Grand Rapids resident Leah Bectel registered to vote the day she turned 18. She encourages others to get started early on democracy, too.
GRAND RAPIDS, MI — Leah Bectel, 23, is not your average young person — she’s already worked more elections than most individuals will work in their lifetimes.
The Grand Rapids resident, a self-described municipal “engineer by day,” devotes other time towards democratic causes like elections. The Generation Z’er also functions as the statewide League of Women Voters secretary.
The past seven or so years, she has worked between 15 and 20 polls—including two elections in Houghton, in Michigan’s Upper Peninsula. She initially worked at one election precinct run by a family friend and the rest was history.
Running The Distance
She originally started as an electronic poll worker who operated computers during elections.
That included attaining poll worker certification training, which she said included about an hour-long session. She underwent additional training in her role operating computers.
Currently, she works as an election “runner” in Georgetown Township, meaning she goes from precinct to precinct to respond to inquiries and deal with situations—such as if someone inadvertently spoiled his or her ballot, or if a registered voter had moved residences and the information in the system wasn’t updated.
At the end of the election, she takes materials from each precinct and prepares them for local and county clerks, as well as the Board of Canvassers. Materials include nuances and getting the right information to the right people.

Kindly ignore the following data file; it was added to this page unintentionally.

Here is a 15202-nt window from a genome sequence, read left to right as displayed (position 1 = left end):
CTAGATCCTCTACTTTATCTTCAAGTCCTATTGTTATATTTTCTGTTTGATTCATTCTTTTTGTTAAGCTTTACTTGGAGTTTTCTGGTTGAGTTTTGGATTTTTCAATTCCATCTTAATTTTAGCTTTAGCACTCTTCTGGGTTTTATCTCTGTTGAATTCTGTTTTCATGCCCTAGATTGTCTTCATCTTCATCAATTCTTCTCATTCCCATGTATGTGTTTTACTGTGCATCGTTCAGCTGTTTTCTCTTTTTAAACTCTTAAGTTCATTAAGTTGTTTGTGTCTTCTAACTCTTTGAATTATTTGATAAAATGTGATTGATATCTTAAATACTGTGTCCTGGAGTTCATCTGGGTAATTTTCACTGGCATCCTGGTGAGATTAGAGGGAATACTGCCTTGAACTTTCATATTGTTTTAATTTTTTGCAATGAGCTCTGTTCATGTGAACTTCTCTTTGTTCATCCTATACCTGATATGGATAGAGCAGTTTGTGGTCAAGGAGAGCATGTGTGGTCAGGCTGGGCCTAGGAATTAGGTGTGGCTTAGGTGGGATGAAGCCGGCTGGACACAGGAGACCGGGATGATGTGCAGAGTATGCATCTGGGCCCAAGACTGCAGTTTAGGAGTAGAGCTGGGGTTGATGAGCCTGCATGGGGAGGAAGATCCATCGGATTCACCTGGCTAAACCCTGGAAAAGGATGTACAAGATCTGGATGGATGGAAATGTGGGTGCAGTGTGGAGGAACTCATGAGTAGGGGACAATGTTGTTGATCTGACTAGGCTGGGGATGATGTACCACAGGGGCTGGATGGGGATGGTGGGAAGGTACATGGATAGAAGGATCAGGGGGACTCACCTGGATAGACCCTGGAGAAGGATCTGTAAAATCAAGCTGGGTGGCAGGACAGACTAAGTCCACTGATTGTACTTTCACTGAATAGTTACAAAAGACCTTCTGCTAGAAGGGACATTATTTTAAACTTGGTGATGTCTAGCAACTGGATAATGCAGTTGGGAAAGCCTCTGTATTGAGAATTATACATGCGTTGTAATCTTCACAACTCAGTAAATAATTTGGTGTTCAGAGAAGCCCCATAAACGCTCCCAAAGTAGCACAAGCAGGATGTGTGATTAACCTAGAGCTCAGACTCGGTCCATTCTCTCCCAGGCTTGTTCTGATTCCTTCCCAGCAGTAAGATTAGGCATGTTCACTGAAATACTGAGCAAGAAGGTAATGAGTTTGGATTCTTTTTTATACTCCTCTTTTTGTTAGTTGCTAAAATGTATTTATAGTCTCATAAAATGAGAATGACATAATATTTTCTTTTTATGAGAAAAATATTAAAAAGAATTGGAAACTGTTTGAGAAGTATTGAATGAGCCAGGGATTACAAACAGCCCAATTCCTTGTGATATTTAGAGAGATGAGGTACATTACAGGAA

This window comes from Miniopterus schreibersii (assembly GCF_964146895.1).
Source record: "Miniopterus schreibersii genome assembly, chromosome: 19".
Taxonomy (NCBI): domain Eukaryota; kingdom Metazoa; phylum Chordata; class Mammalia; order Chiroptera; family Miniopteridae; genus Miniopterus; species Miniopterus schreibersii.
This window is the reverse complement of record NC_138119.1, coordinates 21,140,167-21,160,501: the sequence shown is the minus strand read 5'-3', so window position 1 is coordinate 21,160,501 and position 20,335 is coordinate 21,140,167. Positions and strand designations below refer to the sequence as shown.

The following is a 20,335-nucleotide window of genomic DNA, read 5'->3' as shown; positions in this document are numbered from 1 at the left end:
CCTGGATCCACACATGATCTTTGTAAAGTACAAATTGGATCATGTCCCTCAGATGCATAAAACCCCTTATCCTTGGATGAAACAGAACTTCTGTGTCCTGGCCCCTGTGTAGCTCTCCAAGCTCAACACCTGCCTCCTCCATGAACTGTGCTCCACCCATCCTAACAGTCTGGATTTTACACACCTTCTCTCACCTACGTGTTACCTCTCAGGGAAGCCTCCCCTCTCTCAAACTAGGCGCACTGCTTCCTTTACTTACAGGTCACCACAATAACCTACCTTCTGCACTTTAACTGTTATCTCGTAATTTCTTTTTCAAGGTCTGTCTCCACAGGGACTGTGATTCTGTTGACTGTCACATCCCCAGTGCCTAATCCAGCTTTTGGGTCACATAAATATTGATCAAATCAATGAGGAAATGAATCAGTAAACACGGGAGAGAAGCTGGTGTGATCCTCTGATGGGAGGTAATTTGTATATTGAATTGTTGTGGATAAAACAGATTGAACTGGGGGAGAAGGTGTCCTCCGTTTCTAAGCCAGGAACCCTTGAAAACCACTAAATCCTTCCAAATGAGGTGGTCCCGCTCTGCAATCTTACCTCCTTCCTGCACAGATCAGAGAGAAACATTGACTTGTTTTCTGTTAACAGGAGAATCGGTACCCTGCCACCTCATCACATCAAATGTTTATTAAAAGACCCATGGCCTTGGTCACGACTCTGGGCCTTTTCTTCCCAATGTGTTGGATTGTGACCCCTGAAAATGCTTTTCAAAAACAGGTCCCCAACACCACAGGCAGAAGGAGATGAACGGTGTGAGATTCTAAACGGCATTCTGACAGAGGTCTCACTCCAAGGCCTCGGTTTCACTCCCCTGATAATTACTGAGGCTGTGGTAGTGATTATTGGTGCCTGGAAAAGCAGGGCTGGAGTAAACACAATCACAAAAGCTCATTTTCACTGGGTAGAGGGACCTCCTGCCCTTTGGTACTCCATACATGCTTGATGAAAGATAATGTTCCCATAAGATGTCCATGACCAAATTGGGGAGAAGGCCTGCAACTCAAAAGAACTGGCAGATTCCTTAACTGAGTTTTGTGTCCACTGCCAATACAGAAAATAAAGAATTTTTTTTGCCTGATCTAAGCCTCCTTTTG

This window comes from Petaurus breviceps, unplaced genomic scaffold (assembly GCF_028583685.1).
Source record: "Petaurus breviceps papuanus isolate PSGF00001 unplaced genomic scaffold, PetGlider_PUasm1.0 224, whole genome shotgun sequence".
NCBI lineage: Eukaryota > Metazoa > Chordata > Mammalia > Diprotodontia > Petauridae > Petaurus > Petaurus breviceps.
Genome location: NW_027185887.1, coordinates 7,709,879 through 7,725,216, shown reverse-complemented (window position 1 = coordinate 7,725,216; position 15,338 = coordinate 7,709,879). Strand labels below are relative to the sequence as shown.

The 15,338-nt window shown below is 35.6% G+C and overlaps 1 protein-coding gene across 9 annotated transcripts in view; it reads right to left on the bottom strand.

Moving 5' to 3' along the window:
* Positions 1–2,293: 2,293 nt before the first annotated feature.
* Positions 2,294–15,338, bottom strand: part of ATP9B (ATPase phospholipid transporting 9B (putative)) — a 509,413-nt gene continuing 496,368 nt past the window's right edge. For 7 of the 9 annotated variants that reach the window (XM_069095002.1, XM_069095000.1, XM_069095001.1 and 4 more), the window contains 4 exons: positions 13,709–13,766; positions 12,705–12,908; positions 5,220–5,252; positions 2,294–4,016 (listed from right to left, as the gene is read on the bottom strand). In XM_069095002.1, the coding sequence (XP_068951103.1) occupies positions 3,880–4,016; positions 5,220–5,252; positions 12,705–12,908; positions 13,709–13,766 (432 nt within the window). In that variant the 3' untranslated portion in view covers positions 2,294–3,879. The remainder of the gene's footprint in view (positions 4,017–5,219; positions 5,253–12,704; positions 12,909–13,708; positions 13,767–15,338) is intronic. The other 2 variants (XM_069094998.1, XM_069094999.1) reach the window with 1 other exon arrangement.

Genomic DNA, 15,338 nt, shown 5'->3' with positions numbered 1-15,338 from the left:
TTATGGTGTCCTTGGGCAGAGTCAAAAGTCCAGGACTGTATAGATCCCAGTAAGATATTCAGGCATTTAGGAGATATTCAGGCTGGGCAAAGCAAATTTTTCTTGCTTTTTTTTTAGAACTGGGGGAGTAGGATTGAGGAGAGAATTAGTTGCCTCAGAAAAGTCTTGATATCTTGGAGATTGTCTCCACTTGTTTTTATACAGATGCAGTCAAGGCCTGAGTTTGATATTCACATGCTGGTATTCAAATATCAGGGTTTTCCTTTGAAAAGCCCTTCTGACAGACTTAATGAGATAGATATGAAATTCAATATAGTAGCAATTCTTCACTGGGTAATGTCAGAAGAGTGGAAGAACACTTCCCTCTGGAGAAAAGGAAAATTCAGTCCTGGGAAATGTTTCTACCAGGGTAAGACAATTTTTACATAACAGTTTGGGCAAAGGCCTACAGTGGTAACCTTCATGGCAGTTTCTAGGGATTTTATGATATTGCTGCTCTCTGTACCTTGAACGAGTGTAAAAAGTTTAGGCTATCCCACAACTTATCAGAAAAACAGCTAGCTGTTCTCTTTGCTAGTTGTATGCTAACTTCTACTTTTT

She said election workers can receive between $200 and $300 from working an election between 6 a.m. and 9 p.m. That averages to around $16 per hour.
“Every township is different,” she said. “Some townships are even doing hazard pay for election workers. I’ve noticed that.”
The More The Merrier
This past August was a bit different than other primaries in recent years, due to the ongoing pandemic.
“Generally speaking, most poll workers are retired and on the older side,” Bectel said. “We saw a lot of them not work the election.”
However, she said precincts in her area were able to wrangle up high schoolers who posed fewer health risks. Personal protection equipment and mask wearing aided the process.
But Bectel said it’s still not enough. Each precinct needs five to six workers, she said, and recruiting methods of workers continue. In her case, she reached out to her former high school government teacher—who in turn asked youth if they could participate and get paid to do so.
A Hopeful Movement For The Youth
Turnout this November is anybody’s guess. Bectel said the A/V counting board in Georgetown Township is in a basement, with a tabulator for each precinct. Organizing absentee ballots and running them through is tedious and takes time.
“Those workers do it all day, there’s thousands (of ballots),” she said. “That’s the trouble: we just don’t know if those workers will have enough time to count the ballots.”
In terms of protocol and contingency plans, she said there have been periodic updates from township election staffers. Those who are uncomfortable working polls are encouraged to skip working the election.
Bectel said that because of her age and lack of preexisting conditions, she has no problem working this November. She hopes younger people take the proverbial baton and help in a bigger way.
SEE ALSO: How To Become a Poll Worker in Michigan